As I said, a few spots in this film are genuinely intriguing, thanks to their thematic depth and daring uniqueness in storytelling, but on the whole, this very experimental film feels as though it really is nothing more than weird for weird's sake, with plenty of pointless happenings that mean nothing other than nothing, while certain other aspects that really to boast thematic weight fall flat as overemphatic and blandly ineffective. The critics will call this film a genius triumph, not realizing that they are no less brainwashed that the superficial casual moviegoers who are lured into blockbusters by the same amount of pointless spectacle that films of this type deliver, only presented in a different fashion, and that this film is, in fact, not simply not intelligent, but truly stupid, albeit not entirely, as there are occasions in this film that are genuinely intriguing, though not enough of them to compensate for this film's being little more than a shamelessly superfluous and unsubtle jab as the aesthetic who will laud anything that's different. By the time I came to a sequence featuring Evan Mendes that goes too over-the-top with its considerable lack of subtlety and artistic restraint, the film had lost my investment entirely, yet continued to plummet deeper and deeper into uncompellingness that is really never absent at any point in this film, for although there are relatively interesting occasions within this misfire in experimental storytelling, investment goes consistently distanced by wierdness' and subtlety issues' hardly being the only problems within Leos Carax's script, whose story's believability as a character piece and development were most definately never to be too meaty, but go much too far in their thinness, to where initial investment is never truly planted, yet somehow undercut time and again by character actions that dance past the boundaries of suspension of disbelief. Of course, to be totally honest, you'd be lucky to get issues like those, for in order for characterization issues to exist, plot has to exist, as it ever so rarely does in this film, which is all but devoid of actual structure, featuring no real beginning, middle or end, just total aimlessness, with no consistency or grip on steam that quickly and surely falls right off the map as this film limply progresses with no actual sign of progression. Okay, maybe I was going a bit too far in saying that there is no consistency to this film's non-plot, because if nothing else is consistent about this film, then it's its being so do-nothing, and even then, the degree of aimlessness in this film is all over the place, being never absent, but sometimes secured through your traditional expendable moments, and often made unreal in its immensity by sequences that are exceedingly overblown by exhaustingly overlong meditations upon unraveling throw-away actions (Imagine the process of someone walking two feet, only it's two or three times slower than usual and revisited time and again for two hours), if not totally superfluous material and, of course, overwhelming monotony. I can go on all day with jokes about how I would prefer it if this film's runtime was cut down 0 microseconds, but really, at very nearly two hours, this film could have easily lost more than half of its material, because when they say that this film's narrative is challenging, they are not kidding, as this is a film that follows an airtight pattern, repeated a countless number of times, and bloated to no end every time, and such an issue is not forgivable, and is made even less so by Carax's directorial atmosphere's being [b][u]"punishingly"[/u][/b] (I always wanted to use that adverb) dry, providing nearly no liveliness to compensate for this film's being devoid of dialogue for at least half of its entire course, until what you're left with is a paceless film that makes you very every overblown and thoroughly uncompelling beat. Outside of the ever so occasional mildly fun musical number, there is pretty much nothing entertaining about the experience of watching this disaster, and sure, plenty of films have gone saved by their being too bland to be bad, with someone like Terrence Malick actually managing to figure out how to make good movies that have nearly no entertainment value (Don't get me wrong, all of his films squander potential, but at least the ones that he has been doing since "The Thin Red Line" have been reasonably compelling), but the thing about this film is that it is too aimless, boring and, of course, pretentious, boasting a kind of self-righteousness that can be found in almost every film of this type, but rarely on this level, to where the final product truly offends as an arrogant bore that is not simply not likable, but near-despicable, with enough strengths to keep it from plummeting any further than bad, but not enough to keep bad from hitting the scene hard.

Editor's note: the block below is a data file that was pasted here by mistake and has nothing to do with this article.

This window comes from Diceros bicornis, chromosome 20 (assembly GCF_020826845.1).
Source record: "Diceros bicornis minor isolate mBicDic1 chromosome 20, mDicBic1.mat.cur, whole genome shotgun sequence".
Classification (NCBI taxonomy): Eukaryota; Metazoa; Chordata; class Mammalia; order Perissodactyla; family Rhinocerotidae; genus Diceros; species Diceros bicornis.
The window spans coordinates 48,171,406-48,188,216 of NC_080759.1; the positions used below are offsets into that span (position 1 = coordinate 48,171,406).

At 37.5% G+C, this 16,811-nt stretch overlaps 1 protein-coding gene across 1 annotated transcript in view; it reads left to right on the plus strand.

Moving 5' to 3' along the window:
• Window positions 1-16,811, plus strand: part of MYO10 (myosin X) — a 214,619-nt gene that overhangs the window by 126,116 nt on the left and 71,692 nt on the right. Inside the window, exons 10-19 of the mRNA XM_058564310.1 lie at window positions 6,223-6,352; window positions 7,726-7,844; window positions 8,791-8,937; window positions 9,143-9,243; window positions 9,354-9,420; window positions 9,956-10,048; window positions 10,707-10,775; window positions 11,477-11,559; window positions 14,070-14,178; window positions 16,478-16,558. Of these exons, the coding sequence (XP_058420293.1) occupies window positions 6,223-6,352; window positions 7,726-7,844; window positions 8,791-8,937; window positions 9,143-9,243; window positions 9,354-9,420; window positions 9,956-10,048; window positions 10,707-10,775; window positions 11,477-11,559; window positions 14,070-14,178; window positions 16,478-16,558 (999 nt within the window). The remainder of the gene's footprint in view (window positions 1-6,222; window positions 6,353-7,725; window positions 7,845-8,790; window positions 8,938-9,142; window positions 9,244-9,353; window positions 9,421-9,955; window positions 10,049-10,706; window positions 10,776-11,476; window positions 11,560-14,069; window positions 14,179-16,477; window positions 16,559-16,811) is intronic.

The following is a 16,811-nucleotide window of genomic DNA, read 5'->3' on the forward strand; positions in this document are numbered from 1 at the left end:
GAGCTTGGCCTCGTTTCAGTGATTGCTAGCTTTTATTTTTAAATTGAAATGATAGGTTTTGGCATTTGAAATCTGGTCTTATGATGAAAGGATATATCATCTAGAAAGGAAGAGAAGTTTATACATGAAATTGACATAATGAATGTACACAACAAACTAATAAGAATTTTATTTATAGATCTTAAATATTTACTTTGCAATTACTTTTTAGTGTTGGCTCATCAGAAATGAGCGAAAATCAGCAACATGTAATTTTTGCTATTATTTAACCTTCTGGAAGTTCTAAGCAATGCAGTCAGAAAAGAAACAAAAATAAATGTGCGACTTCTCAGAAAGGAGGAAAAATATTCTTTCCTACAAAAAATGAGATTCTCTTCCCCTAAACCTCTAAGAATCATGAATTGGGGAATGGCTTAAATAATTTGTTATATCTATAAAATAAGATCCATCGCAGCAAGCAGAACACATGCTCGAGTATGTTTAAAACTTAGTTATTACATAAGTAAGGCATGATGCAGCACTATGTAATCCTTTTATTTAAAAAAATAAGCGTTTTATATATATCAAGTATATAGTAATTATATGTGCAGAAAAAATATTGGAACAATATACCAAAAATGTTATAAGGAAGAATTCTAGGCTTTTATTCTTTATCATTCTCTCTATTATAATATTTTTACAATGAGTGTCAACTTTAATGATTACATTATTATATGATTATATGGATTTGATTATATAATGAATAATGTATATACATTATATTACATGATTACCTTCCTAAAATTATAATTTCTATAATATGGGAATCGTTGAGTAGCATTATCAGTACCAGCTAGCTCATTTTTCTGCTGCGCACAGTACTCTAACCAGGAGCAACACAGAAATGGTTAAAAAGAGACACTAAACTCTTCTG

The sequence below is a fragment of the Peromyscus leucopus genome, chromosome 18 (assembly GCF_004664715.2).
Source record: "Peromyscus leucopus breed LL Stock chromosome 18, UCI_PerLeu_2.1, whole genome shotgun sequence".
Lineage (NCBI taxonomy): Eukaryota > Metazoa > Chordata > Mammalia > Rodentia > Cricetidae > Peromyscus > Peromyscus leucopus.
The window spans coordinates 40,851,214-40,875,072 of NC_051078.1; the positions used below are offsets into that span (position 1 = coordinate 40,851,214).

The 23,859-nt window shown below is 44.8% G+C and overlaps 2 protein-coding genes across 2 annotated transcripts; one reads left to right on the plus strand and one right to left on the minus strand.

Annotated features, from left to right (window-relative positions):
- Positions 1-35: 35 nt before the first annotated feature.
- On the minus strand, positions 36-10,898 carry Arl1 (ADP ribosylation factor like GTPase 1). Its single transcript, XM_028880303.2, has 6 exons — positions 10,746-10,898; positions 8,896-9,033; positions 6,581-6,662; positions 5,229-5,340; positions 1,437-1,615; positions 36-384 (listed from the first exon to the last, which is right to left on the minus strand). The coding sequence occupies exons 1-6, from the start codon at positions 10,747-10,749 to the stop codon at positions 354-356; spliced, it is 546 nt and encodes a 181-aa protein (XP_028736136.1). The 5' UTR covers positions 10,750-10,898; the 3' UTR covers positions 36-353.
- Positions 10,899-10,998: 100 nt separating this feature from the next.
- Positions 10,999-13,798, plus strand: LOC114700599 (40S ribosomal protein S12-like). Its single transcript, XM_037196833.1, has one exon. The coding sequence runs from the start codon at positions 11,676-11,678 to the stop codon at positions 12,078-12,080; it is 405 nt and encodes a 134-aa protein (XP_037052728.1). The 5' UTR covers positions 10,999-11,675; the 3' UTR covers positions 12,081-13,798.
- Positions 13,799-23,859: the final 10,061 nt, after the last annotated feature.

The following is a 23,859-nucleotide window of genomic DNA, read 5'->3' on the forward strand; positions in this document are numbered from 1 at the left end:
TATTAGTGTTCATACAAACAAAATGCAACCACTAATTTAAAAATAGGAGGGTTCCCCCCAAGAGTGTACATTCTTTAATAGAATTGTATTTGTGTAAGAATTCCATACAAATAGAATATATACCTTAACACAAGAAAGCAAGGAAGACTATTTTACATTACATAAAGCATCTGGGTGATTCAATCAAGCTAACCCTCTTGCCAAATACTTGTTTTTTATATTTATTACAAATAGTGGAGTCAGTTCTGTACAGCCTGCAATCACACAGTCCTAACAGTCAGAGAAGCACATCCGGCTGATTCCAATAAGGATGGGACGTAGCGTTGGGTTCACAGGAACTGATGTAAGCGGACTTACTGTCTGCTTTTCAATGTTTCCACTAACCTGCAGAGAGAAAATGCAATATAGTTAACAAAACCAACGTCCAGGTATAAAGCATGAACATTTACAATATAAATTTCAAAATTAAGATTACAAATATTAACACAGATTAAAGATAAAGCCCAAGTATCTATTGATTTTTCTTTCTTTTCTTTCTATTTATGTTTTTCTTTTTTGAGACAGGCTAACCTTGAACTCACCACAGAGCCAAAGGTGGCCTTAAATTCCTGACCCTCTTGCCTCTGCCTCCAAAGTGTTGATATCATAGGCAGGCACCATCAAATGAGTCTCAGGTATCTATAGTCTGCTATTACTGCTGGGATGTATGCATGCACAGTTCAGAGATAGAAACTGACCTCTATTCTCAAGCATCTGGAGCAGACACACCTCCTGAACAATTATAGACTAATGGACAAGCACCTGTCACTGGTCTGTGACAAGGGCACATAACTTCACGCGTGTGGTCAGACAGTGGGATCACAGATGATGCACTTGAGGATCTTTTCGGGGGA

In the ever so welcomed end, a disaster goes somewhat padded by a handsome visual style, impressive makeup effects, a reasonably engaging and transformative lead performance by Denis Lavant, and some ever so mild degree of intrigue spawned from this film's being, if nothing else, audaciously original, yet the final product still breaks through the padding as utterly unenjoyable, with too much weirdness and not enough thematic subtlety, as well as characterization issues in what plotting there is within in this aimlessly structureless non-plot, whose tedious course goes bloated by exceeding dragging and monotony, and exacerbated by a punishing dullness in atmosphere, whose boasting too much in the way of offensive arrogance pulls the last straw and leaves "Holy Motors" to crash as a pointless, uncompelling and altogether terribly boring disaster that I, unlike plenty of other, untrustworthy critics, cannot recommend to anyone as anything more than a cure for insomnia and towering testament to how misguided "art" can get.
1.5/5 - Bad